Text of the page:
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Date of Issue: February 13, 2008

'Anonymous' complaints about Sandbar spark city interest

Sandbar Restaurant owner Ed Chiles may have spent the past three years dealing with Anna Maria staff, city commissioners and planning and zoning board members about a site-plan for the restaurant, but he’s still got some more ground to cover regarding the plan and his restaurant.

In fact, two anonymous complaints about the restaurant to code enforcement officer Gerry Rathvon along with some issues with the approved site-plan prompted her and city planner Alan Garrett to write Chiles a letter Feb. 6 outlining some “issues” at the establishment.

Rathvon’s code complaints might not be serious in other jurisdictions, but this is Anna Maria.

The first complaint is that Chiles has two extra landscape lights on the east side of the alleyway that runs north and south by the restaurant and these lights are blocking some of the required 10-foot wide access to the beach.

In addition, said the complainer, Chiles has a “big potted plant” and a light on the south side of the east-west alley that are blocking a portion of the alley.

Further, read the complaint, Chiles has to find a way to maintain the water runoff from the outdoor shower at the Sandbar on the west side of the building because the runoff is apparently flooding a city right-of-way. The city suggested that if he can’t control the runoff, he should disconnect the shower.

Efforts to reach Rathvon for comment on the code allegations were unsuccessful.

In addition to the code violations in the Feb. 6 letter, Garrett included several site plan issues that he’d like Chiles to address and solve.

Chief among those are that parts of the pedestrian path do not meet the six-foot width required in the final site-plan and Chiles has added some landscaping near the bathroom building that was “not indicated within the area of internal vehicular circulation” on the final site-plan.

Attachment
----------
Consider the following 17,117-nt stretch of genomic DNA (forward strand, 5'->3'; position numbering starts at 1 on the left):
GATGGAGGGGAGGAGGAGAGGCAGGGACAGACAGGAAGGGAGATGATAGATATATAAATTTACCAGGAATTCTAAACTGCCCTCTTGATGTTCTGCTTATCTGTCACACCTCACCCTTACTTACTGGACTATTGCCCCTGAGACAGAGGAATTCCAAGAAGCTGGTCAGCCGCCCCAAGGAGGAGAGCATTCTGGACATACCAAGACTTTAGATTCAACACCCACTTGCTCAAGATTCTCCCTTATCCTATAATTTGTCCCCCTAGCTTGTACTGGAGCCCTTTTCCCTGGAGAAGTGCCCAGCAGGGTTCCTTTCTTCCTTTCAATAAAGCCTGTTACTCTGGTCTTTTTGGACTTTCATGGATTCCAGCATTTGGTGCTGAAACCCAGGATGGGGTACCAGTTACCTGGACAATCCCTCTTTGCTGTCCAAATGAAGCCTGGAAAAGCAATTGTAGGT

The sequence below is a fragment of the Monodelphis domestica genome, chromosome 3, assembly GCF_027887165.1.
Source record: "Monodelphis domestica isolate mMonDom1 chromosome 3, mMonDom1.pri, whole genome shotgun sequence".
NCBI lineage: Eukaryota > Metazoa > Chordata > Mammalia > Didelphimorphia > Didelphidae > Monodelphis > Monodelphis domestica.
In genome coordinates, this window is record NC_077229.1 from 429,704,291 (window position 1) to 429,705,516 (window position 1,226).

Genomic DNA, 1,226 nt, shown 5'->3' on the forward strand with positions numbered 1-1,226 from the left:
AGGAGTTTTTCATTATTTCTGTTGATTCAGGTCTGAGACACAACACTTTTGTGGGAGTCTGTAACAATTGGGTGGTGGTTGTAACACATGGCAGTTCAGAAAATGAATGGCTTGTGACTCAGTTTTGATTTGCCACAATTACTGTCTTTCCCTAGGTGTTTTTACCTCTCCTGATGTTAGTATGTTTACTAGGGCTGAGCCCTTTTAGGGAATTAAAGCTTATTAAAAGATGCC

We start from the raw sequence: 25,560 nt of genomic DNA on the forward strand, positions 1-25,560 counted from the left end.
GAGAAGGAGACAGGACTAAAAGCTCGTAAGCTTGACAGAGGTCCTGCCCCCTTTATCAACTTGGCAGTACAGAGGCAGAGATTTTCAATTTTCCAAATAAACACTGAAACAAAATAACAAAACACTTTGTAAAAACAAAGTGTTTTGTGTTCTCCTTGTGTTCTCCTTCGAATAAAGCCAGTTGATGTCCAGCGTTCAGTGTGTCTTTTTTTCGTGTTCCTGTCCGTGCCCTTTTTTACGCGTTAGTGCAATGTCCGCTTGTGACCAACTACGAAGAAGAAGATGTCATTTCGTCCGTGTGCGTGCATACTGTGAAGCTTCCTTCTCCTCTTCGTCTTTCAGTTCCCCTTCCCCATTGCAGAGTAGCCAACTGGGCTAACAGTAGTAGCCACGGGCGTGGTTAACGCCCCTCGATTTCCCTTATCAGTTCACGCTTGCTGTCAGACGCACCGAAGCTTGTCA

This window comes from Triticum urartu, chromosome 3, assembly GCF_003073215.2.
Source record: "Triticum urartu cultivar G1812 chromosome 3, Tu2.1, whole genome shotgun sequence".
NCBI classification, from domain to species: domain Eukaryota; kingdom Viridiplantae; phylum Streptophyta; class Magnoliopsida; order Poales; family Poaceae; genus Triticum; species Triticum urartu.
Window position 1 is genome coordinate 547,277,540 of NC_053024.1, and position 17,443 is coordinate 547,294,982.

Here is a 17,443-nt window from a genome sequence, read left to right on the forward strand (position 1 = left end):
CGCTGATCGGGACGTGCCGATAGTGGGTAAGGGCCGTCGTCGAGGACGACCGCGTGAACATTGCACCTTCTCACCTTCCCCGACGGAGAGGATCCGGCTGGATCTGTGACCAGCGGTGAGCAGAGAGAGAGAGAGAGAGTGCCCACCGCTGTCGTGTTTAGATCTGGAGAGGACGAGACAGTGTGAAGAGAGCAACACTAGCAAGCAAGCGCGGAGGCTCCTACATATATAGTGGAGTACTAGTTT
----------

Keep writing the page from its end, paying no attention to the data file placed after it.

Garrett also indicated that a portion of the outdoor dining deck does not meet the required seven-foot setback from the right-of-way of the pedestrian walkway. He suggested Chiles either amend the final site-plan or remove the offending items.

 Other site-plan issues include the loading area parallel to Spring Avenue and unauthorized parking within the area “designated for internal circulation.”

Garret suggested that he and Chiles meet to discuss possible solutions to all the site-plan problems.

“The city is open and welcomes your input and solutions to the actions,” he said.

Garret said that he observed the site-plan violations during routine inspections of the property for compliance with the site-plan that was approved by the city commission May 25, 2006, after nearly two years of sometimes contentious debate and some serious opposition to the plan from several city residents, including some who live near the restaurant.

Rathvon, however, is a reactive code enforcement officer per city commission policy.

She does not actively patrol the city looking for code violations, and only “reacts” to a potential code problem when someone reports an issue to city hall.

The city commission has consistently backed a policy that allows code complaints to be made anonymously.

Chiles said he asked for a meeting with Anna Maria Mayor Fran Barford, along with Garrett and Rathvon, before the letter was sent to resolve issues that had only been discussed to that point.

“We’ll be happy to take care of the plants, the sidewalk and the deck and anything else that’s a problem,” said Chiles.

Regarding the outdoor shower, he said the city had given him permission to install the shower and restrooms because quite a few beachgoers were utilizing private property along the beach for personal showers or when they needed a bathroom.

But if he can’t get control of the drainage onto city property caused by the shower, then he’ll just have to turn off the shower to the public, Chiles said.